[arin-ppml] Draft Policy ARIN-2013-4: RIR Principles - revised
Draft Policy ARIN-2013-4
Revised text for ARIN-2013-4 is below and can be found at:
The AC will evaluate the discussion in order to assess the conformance
of this draft policy with ARIN's Principles of Internet Number Resource
Policy as stated in the PDP. Specifically, these principles are:
* Enabling Fair and Impartial Number Resource Administration
* Technically Sound
* Supported by the Community
The ARIN Policy Development Process (PDP) can be found at:
Draft Policies and Proposals under discussion can be found at:
Communications and Member Services
American Registry for Internet Numbers (ARIN)
## * ##
Draft Policy ARIN-2013-4
Policy Statement (v2 8 July 2013):
Section 0: Principles and Goals of the Internet Registry System
The principle of registration guarantees the uniqueness of Internet
Provision of this public registry documenting Internet number resource
allocation, reallocation, assignment, and reassignment is necessary:
a) to ensure uniqueness and to to provide operational staff with
information on who is using each number resource,
b) to provide a contact in case of operational/security problems,
c) to provide the transparency required to ensure that Internet number
resources are efficiently utilized, and
d) to assist in IP allocation studies.
The principle of conservation guarantees sustainability of the
Internet through efficient utilization of unique number resources.
Due to the requirement for uniqueness, Internet number resources of
each type are drawn from a common number space. Conservation of these
common number spaces requires that Internet number resources be
efficiently distributed to those organizations who have a technical
need for them in support of operational networks.
The principle of routability guarantees that Internet number resources
are managed in such a manner that they may be routed on the Internet
in a scalable manner.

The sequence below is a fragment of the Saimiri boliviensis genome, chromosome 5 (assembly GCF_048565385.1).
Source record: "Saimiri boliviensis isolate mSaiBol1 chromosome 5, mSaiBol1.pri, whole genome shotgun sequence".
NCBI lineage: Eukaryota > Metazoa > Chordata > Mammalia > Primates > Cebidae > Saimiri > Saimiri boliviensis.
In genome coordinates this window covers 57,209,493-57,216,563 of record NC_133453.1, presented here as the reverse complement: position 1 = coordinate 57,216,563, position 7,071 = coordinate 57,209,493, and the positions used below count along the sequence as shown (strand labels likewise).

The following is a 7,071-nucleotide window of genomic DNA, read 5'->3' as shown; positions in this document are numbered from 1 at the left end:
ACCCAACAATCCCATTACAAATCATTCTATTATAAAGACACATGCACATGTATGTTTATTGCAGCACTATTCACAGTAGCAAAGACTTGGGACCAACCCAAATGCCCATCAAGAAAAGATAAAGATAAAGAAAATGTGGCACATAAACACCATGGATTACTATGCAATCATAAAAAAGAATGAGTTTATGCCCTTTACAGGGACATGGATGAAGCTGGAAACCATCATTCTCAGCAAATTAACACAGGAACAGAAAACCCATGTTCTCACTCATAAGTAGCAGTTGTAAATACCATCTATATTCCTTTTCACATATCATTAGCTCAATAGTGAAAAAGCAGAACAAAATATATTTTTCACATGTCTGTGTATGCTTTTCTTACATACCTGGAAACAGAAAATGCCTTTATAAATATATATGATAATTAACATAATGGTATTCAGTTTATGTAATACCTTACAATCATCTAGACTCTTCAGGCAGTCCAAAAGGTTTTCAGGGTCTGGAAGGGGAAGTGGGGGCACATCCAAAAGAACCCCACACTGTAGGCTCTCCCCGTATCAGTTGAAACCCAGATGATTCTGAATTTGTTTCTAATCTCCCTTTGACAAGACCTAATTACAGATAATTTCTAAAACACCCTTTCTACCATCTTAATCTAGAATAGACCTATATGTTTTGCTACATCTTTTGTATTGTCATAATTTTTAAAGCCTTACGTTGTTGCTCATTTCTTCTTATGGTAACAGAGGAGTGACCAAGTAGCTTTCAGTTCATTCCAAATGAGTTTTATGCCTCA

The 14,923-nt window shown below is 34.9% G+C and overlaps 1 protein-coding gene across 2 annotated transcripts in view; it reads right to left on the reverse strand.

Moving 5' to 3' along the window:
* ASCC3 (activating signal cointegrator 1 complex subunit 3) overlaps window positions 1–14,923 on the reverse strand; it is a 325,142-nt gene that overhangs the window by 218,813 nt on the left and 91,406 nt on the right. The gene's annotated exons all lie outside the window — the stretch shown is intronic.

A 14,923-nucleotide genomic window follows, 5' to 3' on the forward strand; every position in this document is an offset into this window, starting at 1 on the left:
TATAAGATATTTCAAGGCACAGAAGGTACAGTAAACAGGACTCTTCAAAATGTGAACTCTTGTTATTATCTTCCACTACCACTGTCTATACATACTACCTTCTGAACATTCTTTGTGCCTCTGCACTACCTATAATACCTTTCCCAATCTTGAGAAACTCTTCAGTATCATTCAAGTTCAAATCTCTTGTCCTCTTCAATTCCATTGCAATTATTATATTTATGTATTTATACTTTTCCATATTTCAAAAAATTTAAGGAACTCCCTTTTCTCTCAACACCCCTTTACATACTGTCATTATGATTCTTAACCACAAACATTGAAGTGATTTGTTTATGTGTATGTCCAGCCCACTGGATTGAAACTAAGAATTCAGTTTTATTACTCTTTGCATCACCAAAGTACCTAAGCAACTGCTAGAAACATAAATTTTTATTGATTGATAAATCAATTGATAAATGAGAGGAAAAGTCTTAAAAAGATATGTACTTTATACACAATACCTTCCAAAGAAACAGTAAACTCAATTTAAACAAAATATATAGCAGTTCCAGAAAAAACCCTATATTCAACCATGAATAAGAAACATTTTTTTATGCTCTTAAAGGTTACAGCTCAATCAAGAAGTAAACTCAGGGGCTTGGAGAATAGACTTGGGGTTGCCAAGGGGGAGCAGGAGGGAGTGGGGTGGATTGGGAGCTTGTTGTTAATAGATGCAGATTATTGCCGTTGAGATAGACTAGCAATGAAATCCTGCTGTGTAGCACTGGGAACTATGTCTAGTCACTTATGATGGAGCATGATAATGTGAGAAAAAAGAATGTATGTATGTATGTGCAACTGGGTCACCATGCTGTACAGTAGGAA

Routing scalability is necessary to ensure proper operation of
Internet routing, although it must be stressed that routability is in
no way guaranteed with the allocation or assignment of Internet number
The principle of stewardship guarantees the application of these
principles when managing Internet number resources.
It should be noted that the above goals may sometimes be in conflict
with each other and with the interests of individual end-users or
network operators. Care must be taken to ensure balance with these
conflicting goals given the resource availability, relative size of
the resource, and number resource specific technical dynamics, for
each type of number resource.
For example, Conservation often requires greater consideration in IPv4
address distribution due to the limited size of the address space,
Routability has a higher weight for the massive IPv6 address space,
and AS numbers place the highest value on Registration because they
come from a moderately sized pool and are not subject to aggregation.
On 5/17/13 12:53 PM, ARIN wrote:
> Draft Policy ARIN-2013-4
> RIR Principles
> On 16 May 2013 the ARIN Advisory Council (AC) accepted "ARIN-prop-187
> RIR Principles" as a Draft Policy.
> Draft Policy ARIN-2013-4 is below and can be found at:
> You are encouraged to discuss the merits and your concerns of Draft
> Policy 2013-4 on the Public Policy Mailing List. 2013-4 will also be on
> the agenda at the upcoming ARIN Public Policy Consultation at NANOG 58
> in New Orleans.
> The AC will evaluate the discussion in order to assess the conformance
> of this draft policy with ARIN's Principles of Internet Number Resource
> Policy as stated in the PDP. Specifically, these principles are:
> * Enabling Fair and Impartial Number Resource Administration
> * Technically Sound
> * Supported by the Community
> The ARIN Policy Development Process (PDP) can be found at:
> Draft Policies and Proposals under discussion can be found at:
> Communications and Member Services
> American Registry for Internet Numbers (ARIN)
> ## * ##
> Draft Policy ARIN-2013-4
> RIR Principles
> Date: 17 May 2013
> Problem Statement:
> The original text in RFC 2050 both "describes the registry system for
> the distribution of globally unique Internet address space and registry
> operations" and provides "rules and guidelines [principles] governing
> the distribution of this address space."
> The currently proposed update (RFC2050bis) "provides information about
> the current Internet Numbers Registry System used in the distribution of